Our state policy of giving away revenue to attract or retain almost any form of economic activity is magical thinking: Maybe if we just throw enough money at the economy, one day prosperity will miraculously appear.
It's akin to a family spending money on a glitzy car over, say, college tuition, figuring the emotional bump from riding around in luxury could somehow lead to economic security.
And, when that doesn't work, double down with a home entertainment system.
Of course, it never works.
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Pick almost any set of economic indicators and this is clear. However, a recent analysis by economist Paul Coomes for the Kentucky Chamber of Commerce is particularly illuminating.
He found average pay per job in Kentucky last year was $46,400, or 83.6 percent of the U.S. average of $55,600. Go back a generation to 1993 and Kentucky's average was 84 percent of the national average, according to Coomes' calculations.
Coomes' findings about Kentucky's post-recession job production point to even worse times ahead. By far the biggest growth has been in a sector called "employment services," mostly temporary workers with low pay and few benefits.
No wonder 56 percent of Kentucky voters ranked "economy and jobs" as the most pressing priority in the recent Bluegrass Poll, ahead of second place "immigration" with 10 percent.
But there's little hope of economic advancement while stagnant revenue keeps us in a cycle of shortchanging education and patching up crumbling infrastructure.
Still, governors and lawmakers find new ways to rob the treasury each year with the fantastical premise of improving our lot.
This has become so pervasive that now our state forgoes collecting about $10 billion in taxes each year, almost equal to what's spent out of the general fund.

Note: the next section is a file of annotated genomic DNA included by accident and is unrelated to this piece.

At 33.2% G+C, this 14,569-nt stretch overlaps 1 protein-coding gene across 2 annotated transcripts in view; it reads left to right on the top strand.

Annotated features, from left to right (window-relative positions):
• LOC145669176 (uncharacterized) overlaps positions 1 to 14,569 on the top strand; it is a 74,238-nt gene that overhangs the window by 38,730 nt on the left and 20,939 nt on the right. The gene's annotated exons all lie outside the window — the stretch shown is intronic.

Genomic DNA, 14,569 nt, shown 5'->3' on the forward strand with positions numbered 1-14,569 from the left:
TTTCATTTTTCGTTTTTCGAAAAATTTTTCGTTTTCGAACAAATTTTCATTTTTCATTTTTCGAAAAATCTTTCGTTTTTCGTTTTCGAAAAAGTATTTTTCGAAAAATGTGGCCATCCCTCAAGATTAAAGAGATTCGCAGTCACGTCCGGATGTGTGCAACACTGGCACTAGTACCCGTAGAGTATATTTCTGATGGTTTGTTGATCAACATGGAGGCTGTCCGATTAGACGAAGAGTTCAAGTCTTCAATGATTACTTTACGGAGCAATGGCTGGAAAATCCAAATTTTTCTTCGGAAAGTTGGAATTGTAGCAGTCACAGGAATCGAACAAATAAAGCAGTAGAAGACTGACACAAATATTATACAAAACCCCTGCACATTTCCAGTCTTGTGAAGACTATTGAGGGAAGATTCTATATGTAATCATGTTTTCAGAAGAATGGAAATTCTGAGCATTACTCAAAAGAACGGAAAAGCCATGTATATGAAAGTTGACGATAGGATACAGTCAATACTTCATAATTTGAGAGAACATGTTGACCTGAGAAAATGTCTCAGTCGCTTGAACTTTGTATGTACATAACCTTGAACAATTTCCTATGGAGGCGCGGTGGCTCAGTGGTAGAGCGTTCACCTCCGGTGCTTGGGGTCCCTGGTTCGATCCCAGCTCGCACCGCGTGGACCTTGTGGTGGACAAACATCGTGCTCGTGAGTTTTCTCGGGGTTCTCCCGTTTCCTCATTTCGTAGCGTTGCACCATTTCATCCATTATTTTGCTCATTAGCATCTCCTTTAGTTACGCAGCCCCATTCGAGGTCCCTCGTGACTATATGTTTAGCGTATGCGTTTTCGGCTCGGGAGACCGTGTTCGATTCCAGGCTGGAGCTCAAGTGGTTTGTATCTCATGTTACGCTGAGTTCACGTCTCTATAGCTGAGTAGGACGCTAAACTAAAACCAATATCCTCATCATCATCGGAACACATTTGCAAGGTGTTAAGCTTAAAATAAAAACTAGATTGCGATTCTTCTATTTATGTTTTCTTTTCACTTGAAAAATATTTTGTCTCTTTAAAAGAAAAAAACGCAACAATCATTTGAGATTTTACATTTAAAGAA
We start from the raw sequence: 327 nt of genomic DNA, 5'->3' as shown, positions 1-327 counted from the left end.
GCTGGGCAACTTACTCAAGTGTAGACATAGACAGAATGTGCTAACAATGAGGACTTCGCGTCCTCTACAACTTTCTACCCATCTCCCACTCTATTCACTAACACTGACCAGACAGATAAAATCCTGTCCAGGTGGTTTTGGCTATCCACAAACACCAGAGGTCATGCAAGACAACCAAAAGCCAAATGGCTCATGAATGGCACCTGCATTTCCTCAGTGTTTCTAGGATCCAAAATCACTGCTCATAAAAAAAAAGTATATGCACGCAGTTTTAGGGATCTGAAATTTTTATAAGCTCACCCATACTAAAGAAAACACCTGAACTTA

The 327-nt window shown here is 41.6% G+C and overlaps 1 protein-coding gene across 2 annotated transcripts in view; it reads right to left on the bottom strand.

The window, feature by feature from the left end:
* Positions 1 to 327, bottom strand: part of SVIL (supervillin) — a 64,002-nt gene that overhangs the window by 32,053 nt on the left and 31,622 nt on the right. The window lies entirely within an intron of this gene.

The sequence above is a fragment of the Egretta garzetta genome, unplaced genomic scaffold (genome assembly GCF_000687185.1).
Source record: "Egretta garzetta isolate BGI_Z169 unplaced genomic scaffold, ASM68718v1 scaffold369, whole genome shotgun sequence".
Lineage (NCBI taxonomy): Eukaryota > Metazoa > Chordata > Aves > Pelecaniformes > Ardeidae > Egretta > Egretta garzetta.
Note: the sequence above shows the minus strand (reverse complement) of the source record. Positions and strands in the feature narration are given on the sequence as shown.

There are now almost 300 of these exemptions — called "tax expenditures" in state budget parlance.
Since 1995, the state budget director has produced an analysis of tax expenditures every two years. The long, long list includes everything from tombstones to luxury hotels, from jet fuel to lunches for film crews. They're passed to attract new businesses, shore up threatened ones and keep prosperous industries happy.
Worst of all, "There is no process to systematically review or periodically re-evaluate tax expenditures," in the words of the executive summary of the most recent analysis.
It's a lobbyist's dream, a financial benefit with no expiration date, no review, no accountability.
In 2012 the executive summary noted that, "in all probability, many tax expenditure programs would not receive the same priority if they had to compete on equal footing during the biennial appropriations process."
So, perhaps it's time to put them on an equal footing.
For starters, the General Assembly should incorporate the tax expenditure analysis into its budgeting process.
And, each tax break should include a sunset provision so the legislature would be compelled to review the effectiveness before voting to keep it.
To do this, every tax break bill should include a clear statement of the purpose and how its effectiveness will be measured.
The taxes we don't collect should be given the same scrutiny as those we spend.
Average pay per job, 2013
State job growth 2009-13, top sectors
Temp work: 23,000
Vehicle mfg.: 11,700
Public education: 11,400
Food service: 9,700
Health care: 4,900
Nursing homes: 4,300
Source: Kentucky Chamber of Commerce, Bureau of Labor Statistics